Publication Type
Article
Date
Apr-2016
Author
Agneta Hasselkvist
Anders Johansson
Ann-Katrin Johansson
Source
J Dent. 2016 Apr;47:55-62
Date
Apr-2016
Language
English
Publication Type
Article
Keywords
Adolescent
Animals
Dental Caries - epidemiology - pathology
Dental Plaque - epidemiology - pathology
Female
Gingivitis - epidemiology - pathology
Humans
Life Style
Longitudinal Studies
Male
Prevalence
Prospective Studies
Sex Factors
Surveys and Questionnaires
Sweden - epidemiology
Tooth Erosion - epidemiology - pathology
Abstract
To evaluate the progression of dental erosion in 13-14 year-olds after 4 years, and its association with lifestyle and oral health.
227 randomly selected 13-14 year-olds from a Public Dental Clinic, Örebro, Sweden, were investigated. A clinical examination was performed which included dental caries/gingival/plaque status, as well as grading of dental erosion at the tooth surface and participant levels in "marker teeth", including buccal/palatal surfaces of 6 maxillary anterior teeth (13-23), and occlusal surfaces of first molars. An interview and a questionnaire regarding drinking habits and other lifestyle factors were completed. All investigations were repeated at follow-up. The participants were divided into high and low progression erosion groups and logistic regression statistics were applied.
175 individuals participated at follow-up. Progression occurred in 35% of the 2566 tooth surfaces. 32% of the surfaces had deteriorated by one severity grade (n=51 individuals) and 3% by two grades (n=2 individuals). Boys showed more severe erosion than girls at the follow-up. Among the variables predicting greater progression, a lower severity of erosive wear at baseline had the highest OR (13.3), followed in descending order by a "retaining" drinking technique, more frequent intake of drinks between meals, low GBI and lesser sour milk intake, with reference to the baseline recording. Using these five variables, sensitivity and specificity were 87% and 67% respectively, for predicting progression of erosion.
Progression of erosive lesions in Swedish adolescents aged 13-14 years followed up to age 17-18 years was common and related to certain lifestyle factors.
In permanent teeth, dental erosion may develop early in life and its progression is common. Dental health workers should be made aware of this fact and regular screenings for erosion and recording of associated lifestyle factors should be performed.
PubMed ID
26867982 View in PubMed
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Dental erosion and soft drink consumption in Swedish children and adolescents and the development of a simplified erosion partial recording system.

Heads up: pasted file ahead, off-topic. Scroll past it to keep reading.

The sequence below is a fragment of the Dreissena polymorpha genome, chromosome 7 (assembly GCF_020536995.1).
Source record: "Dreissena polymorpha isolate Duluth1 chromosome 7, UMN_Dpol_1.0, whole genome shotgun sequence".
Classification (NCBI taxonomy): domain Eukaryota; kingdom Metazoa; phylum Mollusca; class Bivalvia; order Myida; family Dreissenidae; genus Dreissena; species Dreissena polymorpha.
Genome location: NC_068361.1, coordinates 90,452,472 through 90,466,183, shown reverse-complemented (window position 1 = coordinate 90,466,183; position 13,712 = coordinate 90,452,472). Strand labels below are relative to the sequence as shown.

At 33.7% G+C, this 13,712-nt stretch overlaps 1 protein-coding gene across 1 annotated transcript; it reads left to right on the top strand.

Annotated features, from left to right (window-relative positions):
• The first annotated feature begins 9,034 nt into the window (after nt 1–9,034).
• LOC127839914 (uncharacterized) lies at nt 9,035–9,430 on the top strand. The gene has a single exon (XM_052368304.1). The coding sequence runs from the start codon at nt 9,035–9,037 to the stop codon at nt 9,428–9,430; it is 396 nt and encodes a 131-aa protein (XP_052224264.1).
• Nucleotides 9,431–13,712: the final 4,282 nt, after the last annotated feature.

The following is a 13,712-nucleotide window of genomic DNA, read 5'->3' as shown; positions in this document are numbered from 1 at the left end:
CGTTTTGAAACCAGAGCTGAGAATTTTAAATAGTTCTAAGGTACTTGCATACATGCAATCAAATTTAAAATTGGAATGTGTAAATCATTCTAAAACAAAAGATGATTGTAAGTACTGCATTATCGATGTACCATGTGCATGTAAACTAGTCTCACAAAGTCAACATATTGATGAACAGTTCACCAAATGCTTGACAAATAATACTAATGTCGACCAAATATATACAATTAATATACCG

https://arctichealth.org/en/permalink/ahliterature137205
Source
Swed Dent J. 2010;34(4):187-95
Publication Type
Article
Date
2010
Author
Agneta Hasselkvist
Anders Johansson
Ann-Katrin Johansson
Author Affiliation
Public Dental Health, Orebro County Council, Orebro, Sweden. agneta.hasselkvist@orebroll.se
Source
Swed Dent J. 2010;34(4):187-95
Date
2010
Language
English
Geographic Location
Sweden
Publication Type
Article
Keywords
Adolescent
Beverages - adverse effects
Carbonated Beverages - adverse effects
Child
Dental Enamel - pathology
Drinking Behavior
Female
Humans
Male
Mass Screening
Observer Variation
Prevalence
Questionnaires
Sex Factors
Sweden - epidemiology
Tooth Erosion - diagnosis - epidemiology - etiology
Young Adult
Abstract
The aims of this study were to investigate the prevalence of dental erosion among Swedish children and adolescents and to examine its relation to soft drink consumption. It was hypothesized that the prevalence of dental erosion would be higher in boys than girls,that it would show a correlation with soft drink consumption and that a further simplification ofa previously-used partial recording screening system for dental erosion would have an acceptable sensitivity and specificity. 801 individuals were invited to participate, of whom 609 (75%) accepted. 135 were 5-6 years, 227 were 13-14 years, and 247 were18-19 years old. A questionnaire survey of each individual's soft drink consumption habits, in addition to a clinical examination, were performed. Severe erosion extending into dentine on one or more maxillary anterior teeth/ molars was found to be 13.3% in the 5-6 group, 11.9% in 13-14 group and 22.3% in 18-19 group. The total prevalence for all age groups was 16.4%. The severity of erosion was highest among 18-19 year-old boys, 34.4 % of whom exhibited one or more teeth with severe erosive damage while none of the girls did so. Soft drink consumption was significantly correlated with severity of dental erosion in the 18-19 and 13-14 groups but not in the 5-6 years old group. A simplified erosion partial recording system (SEPRS) using 4 (permanent) or 6 (primary) surfaces as markers showed excellent sensitivity (100%/100%, respectively) and specificity (98%/100%, respectively) in relation to scoring of all maxillary canines/incisors and first permanent/all primary molars. In view of the high prevalence of dental erosion and soft drink consumption among Swedish children and adolescents reported here,there is clearly a need for a national epidemiological registration system as well as for community-based preventive programs to be implemented. The hypothesis that dental erosion would be higher in boys than girls and that it would show a correlation with soft drink intake was confirmed.
PubMed ID
21306084 View in PubMed
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40 records – page 1 of 4.